Speed is so complex.
Even just watching it! I remember when I used to see kids moving fast and think, “Man, I have no idea what I’m looking at here.”
But as you grow, things slow down. First you start to see more clearly. Then you start to guess. Then you start guessing correctly. After a lot of hard work, things really start to make sense.
Lance and I just gave a lecture in Long Island a few weeks ago at Superior Performance. Our goal was to illustrate–as clearly as possible–what goes on in some of common speed faults. We tag teamed
- three major faults that we see in speed,
- showed a bunch of pictures and videos,
- talked about what we saw in those athletes, and
- outlined three progressive fixes for each speed fault.
Speed is complex, yes, but most of that is just a fact of life. Coaching speed isn’t always that difficult… if you know what you’re looking for.
I’ve been wanting to lay out a speed “system” to get more of my thoughts on paper. This is one of the first iterations of that I’m sharing publicly. We’ll discuss the complexity of athletics, common faults, and some fixes that Lance and I recommend.
To make things easier, we had participation from our current intern Cameron Englehardt. Cameron is a 400m hurdler at a college here in town. How well do you think he gets into and out of a cut?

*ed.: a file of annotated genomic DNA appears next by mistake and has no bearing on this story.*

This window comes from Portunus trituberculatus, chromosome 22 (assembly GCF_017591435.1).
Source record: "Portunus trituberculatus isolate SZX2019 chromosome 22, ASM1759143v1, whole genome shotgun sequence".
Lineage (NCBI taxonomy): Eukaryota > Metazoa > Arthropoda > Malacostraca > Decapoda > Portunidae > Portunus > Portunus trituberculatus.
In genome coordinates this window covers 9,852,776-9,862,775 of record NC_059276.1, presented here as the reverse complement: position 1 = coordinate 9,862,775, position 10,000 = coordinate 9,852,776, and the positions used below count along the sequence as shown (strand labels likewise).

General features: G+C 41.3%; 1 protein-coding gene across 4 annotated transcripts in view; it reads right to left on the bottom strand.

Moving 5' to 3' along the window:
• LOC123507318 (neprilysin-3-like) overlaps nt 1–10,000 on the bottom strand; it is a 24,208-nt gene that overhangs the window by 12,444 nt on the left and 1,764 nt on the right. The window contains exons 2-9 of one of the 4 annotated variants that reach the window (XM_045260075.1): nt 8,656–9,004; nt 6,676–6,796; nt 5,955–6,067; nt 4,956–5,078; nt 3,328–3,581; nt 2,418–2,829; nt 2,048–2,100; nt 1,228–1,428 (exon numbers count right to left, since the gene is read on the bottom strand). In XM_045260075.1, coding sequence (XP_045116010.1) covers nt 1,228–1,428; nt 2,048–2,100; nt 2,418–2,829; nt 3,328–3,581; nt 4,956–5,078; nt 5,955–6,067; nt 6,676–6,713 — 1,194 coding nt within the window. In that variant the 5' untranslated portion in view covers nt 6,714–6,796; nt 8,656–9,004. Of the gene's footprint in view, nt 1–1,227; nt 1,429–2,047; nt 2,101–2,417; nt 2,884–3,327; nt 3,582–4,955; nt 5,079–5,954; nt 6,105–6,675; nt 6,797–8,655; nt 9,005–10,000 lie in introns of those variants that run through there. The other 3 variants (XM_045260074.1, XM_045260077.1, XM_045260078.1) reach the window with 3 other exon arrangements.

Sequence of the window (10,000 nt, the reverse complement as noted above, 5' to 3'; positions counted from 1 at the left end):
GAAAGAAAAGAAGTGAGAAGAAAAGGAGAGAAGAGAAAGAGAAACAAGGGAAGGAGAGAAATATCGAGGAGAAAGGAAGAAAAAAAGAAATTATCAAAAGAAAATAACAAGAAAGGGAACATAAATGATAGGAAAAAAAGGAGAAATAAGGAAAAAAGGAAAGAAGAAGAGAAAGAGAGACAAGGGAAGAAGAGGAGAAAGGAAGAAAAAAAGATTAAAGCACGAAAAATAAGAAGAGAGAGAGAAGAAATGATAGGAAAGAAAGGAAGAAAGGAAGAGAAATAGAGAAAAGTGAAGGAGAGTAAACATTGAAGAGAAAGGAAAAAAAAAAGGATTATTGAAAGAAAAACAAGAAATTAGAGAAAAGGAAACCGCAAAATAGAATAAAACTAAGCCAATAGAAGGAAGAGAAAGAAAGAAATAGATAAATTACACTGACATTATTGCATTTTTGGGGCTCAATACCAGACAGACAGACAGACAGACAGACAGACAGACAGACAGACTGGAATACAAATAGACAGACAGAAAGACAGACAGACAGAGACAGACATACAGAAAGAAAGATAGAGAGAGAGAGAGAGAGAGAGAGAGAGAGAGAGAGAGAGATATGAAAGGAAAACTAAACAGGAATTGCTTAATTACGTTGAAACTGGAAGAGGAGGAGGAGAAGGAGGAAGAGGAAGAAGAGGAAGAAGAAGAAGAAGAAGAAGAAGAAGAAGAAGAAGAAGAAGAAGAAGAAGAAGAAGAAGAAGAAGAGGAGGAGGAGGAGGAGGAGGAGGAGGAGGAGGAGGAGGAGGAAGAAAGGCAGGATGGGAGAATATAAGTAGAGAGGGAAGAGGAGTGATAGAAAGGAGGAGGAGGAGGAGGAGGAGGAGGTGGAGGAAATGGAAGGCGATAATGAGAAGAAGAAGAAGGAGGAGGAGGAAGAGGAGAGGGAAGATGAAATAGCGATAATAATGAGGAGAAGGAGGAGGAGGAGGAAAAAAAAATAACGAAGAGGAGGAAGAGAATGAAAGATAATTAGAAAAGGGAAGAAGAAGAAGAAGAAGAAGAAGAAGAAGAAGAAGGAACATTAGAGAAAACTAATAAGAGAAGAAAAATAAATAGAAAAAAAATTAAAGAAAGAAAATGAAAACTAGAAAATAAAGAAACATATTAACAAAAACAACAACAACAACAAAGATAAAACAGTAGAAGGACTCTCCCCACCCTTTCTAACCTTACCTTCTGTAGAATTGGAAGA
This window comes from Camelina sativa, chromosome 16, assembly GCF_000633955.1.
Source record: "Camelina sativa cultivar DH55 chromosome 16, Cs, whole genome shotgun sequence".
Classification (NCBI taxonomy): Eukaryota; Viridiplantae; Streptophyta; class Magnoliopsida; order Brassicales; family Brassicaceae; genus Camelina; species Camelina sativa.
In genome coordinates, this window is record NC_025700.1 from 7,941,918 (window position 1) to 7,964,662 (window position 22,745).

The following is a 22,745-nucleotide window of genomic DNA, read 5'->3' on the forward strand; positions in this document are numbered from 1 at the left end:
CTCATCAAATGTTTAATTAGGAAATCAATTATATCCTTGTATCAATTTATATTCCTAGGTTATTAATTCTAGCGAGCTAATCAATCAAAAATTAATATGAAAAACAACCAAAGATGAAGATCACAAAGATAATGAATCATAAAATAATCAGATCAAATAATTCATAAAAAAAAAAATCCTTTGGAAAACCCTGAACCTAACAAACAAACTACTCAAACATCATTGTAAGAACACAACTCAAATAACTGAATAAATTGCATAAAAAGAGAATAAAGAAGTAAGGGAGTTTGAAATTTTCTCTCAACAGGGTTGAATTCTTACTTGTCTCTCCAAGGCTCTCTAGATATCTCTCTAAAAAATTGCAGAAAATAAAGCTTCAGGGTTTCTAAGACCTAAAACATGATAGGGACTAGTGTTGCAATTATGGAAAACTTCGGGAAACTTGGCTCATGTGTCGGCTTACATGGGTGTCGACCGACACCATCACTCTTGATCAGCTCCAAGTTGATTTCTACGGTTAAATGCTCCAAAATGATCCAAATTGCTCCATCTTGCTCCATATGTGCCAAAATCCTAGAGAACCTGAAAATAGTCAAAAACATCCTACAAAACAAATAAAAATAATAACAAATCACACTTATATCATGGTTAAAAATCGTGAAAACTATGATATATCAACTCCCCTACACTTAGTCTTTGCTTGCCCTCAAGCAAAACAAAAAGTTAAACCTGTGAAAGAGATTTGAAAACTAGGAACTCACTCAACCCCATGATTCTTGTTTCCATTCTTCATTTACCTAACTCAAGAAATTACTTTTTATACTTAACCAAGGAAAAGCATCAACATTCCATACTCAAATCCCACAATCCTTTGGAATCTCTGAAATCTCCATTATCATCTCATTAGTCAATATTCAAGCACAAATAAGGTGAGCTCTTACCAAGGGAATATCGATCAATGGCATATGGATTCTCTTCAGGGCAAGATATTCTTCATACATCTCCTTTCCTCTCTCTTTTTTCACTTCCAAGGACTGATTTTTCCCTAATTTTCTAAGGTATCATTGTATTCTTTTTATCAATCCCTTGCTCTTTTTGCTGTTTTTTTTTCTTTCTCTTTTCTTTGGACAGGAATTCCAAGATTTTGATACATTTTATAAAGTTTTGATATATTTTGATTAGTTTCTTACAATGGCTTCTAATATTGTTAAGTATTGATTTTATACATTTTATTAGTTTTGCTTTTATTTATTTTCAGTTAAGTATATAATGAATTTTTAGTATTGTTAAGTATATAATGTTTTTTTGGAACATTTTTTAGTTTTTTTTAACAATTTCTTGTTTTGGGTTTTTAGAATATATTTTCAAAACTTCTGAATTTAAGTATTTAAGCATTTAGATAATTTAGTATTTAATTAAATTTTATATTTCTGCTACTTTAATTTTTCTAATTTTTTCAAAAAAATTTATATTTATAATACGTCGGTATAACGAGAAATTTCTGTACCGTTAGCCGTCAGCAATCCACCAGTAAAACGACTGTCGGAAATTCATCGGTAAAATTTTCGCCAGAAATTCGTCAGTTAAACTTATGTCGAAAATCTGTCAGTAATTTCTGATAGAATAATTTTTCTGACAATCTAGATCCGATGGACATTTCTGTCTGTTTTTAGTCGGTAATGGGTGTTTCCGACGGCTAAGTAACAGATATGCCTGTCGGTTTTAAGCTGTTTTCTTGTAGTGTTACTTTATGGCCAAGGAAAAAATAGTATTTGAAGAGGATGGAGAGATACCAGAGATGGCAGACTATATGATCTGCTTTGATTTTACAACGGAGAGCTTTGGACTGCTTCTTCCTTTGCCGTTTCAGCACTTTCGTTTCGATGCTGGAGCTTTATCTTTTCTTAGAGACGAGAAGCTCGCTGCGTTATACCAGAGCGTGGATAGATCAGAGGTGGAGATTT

Watch the video for the answer.
There are now entire businesses that revolve around recovery. People are constantly pushing themselves to the brink of destruction: more, more, MORE!
I’m just going to say it: sometimes, people need LESS.
Man this was a good discussion. Topics include:
- Recovery for physical therapy patients
- Recovery for pro athletes
- Recovery for high school athletes
- Recovery for general population clients
- The ONE thing that is impacted across to board for my clients, Bill’s clients, and YOUR clients.
- One of Ty’s favorite assessment indications of athletic potential
- Why do people have pain?
- Is joint impingement really that bad?
- The compliance of my pro athlete clients
- Lance & Brandon’s professor: a former Olympic level thrower, current neuroscience PhD, & my former classmate at Ball State University
- Am I looking at all the things I can do or the ONE thing I can do to help my athletes recover?
- The balance between keeping an athlete primed for competition vs toned down enough to recover
- Bill’s biggest pet peeve with patients
- And a ton of other stuff!